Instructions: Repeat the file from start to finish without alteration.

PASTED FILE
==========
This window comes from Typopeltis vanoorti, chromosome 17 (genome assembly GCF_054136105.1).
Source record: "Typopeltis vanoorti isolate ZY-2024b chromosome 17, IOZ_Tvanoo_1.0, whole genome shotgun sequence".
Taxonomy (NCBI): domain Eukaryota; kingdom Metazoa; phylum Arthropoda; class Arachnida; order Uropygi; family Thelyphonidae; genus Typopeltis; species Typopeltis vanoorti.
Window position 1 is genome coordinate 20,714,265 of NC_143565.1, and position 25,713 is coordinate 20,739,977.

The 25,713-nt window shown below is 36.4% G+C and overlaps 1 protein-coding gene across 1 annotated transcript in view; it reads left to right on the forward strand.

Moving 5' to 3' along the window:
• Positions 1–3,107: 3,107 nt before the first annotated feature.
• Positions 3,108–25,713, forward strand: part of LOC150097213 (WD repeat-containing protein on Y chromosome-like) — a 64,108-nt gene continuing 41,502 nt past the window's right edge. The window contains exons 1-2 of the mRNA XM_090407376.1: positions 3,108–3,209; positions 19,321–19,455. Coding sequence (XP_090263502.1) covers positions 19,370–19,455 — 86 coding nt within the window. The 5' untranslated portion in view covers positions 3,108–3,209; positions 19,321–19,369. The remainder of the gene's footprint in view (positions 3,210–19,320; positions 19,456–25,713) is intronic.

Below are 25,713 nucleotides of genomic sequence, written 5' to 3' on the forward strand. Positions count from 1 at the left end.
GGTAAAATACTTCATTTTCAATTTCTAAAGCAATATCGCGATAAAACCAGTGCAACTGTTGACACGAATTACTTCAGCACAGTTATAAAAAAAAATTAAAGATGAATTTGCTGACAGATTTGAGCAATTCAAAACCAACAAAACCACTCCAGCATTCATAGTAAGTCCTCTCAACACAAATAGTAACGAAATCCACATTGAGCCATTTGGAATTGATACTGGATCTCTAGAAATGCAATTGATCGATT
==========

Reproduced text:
This window comes from Typopeltis vanoorti, chromosome 17 (genome assembly GCF_054136105.1).
Source record: "Typopeltis vanoorti isolate ZY-2024b chromosome 17, IOZ_Tvanoo_1.0, whole genome shotgun sequence".
Taxonomy (NCBI): domain Eukaryota; kingdom Metazoa; phylum Arthropoda; class Arachnida; order Uropygi; family Thelyphonidae; genus Typopeltis; species Typopeltis vanoorti.
Window position 1 is genome coordinate 20,714,265 of NC_143565.1, and position 25,713 is coordinate 20,739,977.

The 25,713-nt window shown below is 36.4% G+C and overlaps 1 protein-coding gene across 1 annotated transcript in view; it reads left to right on the forward strand.

Moving 5' to 3' along the window:
• Positions 1–3,107: 3,107 nt before the first annotated feature.
• Positions 3,108–25,713, forward strand: part of LOC150097213 (WD repeat-containing protein on Y chromosome-like) — a 64,108-nt gene continuing 41,502 nt past the window's right edge. The window contains exons 1-2 of the mRNA XM_090407376.1: positions 3,108–3,209; positions 19,321–19,455. Coding sequence (XP_090263502.1) covers positions 19,370–19,455 — 86 coding nt within the window. The 5' untranslated portion in view covers positions 3,108–3,209; positions 19,321–19,369. The remainder of the gene's footprint in view (positions 3,210–19,320; positions 19,456–25,713) is intronic.

Below are 25,713 nucleotides of genomic sequence, written 5' to 3' on the forward strand. Positions count from 1 at the left end.
GGTAAAATACTTCATTTTCAATTTCTAAAGCAATATCGCGATAAAACCAGTGCAACTGTTGACACGAATTACTTCAGCACAGTTATAAAAAAAAATTAAAGATGAATTTGCTGACAGATTTGAGCAATTCAAAACCAACAAAACCACTCCAGCATTCATAGTAAGTCCTCTCAACACAAATAGTAACGAAATCCACATTGAGCCATTTGGAATTGATACTGGATCTCTAGAAATGCAATTGATCGATT